In a scene from José Eduardo Agualusa’s latest work to be translated into English, My Father’s Wives, the Mozambican writer Mia Couto makes an appearance. It is perhaps fitting that both writers should appear as themselves in Agualusa’s postmodern jaunt across southern Africa, representing as they do two astonishing contemporary voices in Portuguese-African literature.
Couto, born in 1955, is a multi-faceted writer who has produced novels, a number of children’s books, a play with Agualusa, as well as holding down a job as an environmental biologist. Often referred to as Mozambique’s most famous writer, he is an enormous literary presence in the Portuguese-speaking world and is sometimes described as ‘very African’ when people talk about his work. Perhaps such a tag comes from how he writes about the earth, the sea, the blurring of the boundaries between humans and the land they inhabit. Or his subversion of any rational opposition between life and death.
It is a topic Couto often returns to: death, or not dying, but moving off into another realm. It is the death of a mulatto in charge of an old people’s refuge situated in a former Portuguese fort that brings police inspector Izidine Naíta to this place in his classic Under the Frangipani. Here Izidne is inhabited by the soul of a man buried under a frangipani tree and goes on to be assailed nightly by hallucinatory characters form the past claiming they killed Vastome Excellency.
Like Under the Frangipani, it is death which brings Mariano from the city to the island of Luar-de-Chão in A River Called Time, the most recent Couto novel to appear in English. This time the dead man is Mariano’s own grandfather, but the family patriarch has died badly and lingers on the frontier between the living and the dead. It is Mariano who has been entrusted to take care of family affairs and who begins to receive letters from his grandfather upon returning to the island, plunging him into the complicated heart of his own family history.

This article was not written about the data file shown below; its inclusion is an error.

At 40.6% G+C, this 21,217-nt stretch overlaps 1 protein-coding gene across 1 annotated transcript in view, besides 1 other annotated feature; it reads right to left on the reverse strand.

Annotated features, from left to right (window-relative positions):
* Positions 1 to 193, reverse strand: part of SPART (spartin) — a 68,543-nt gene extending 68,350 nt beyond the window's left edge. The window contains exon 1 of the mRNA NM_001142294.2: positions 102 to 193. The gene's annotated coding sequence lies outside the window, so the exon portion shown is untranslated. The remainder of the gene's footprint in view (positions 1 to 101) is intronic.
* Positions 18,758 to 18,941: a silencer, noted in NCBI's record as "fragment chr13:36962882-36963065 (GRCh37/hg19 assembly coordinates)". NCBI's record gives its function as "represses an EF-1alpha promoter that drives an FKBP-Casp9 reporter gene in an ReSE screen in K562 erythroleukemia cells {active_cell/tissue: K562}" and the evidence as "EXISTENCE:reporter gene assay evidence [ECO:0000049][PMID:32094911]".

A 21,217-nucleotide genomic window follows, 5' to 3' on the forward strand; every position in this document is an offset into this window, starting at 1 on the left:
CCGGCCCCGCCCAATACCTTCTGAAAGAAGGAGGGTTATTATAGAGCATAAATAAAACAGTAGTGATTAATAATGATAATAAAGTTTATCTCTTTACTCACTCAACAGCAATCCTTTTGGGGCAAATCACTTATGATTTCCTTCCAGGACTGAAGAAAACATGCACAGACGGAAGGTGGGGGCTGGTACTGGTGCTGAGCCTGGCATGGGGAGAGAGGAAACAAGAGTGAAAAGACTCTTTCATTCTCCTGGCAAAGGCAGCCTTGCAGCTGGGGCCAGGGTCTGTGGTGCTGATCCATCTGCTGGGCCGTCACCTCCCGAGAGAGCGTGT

Couto is not an easy writer. His characters move in and out of focus and between worlds so often it requires sustained concentration to follow his tales rationally. But the Western bedrock of reason is something Couto is likely not overly-concerned by. He may use a European language, but he writes a different reality: a strange place of exquisitely beautiful images, where modernity and tradition often collide, where the complicated scars of colonialism and post-colonialism are very much in evidence.
It is the purity of his work that really marks him out as a writer, a refusal to bow to the dictates of conventional narrative, to produce work that could be easily marketed to English speakers as clever or empty magical realism. He is a writer whose strength lies in the mystery of his world and words.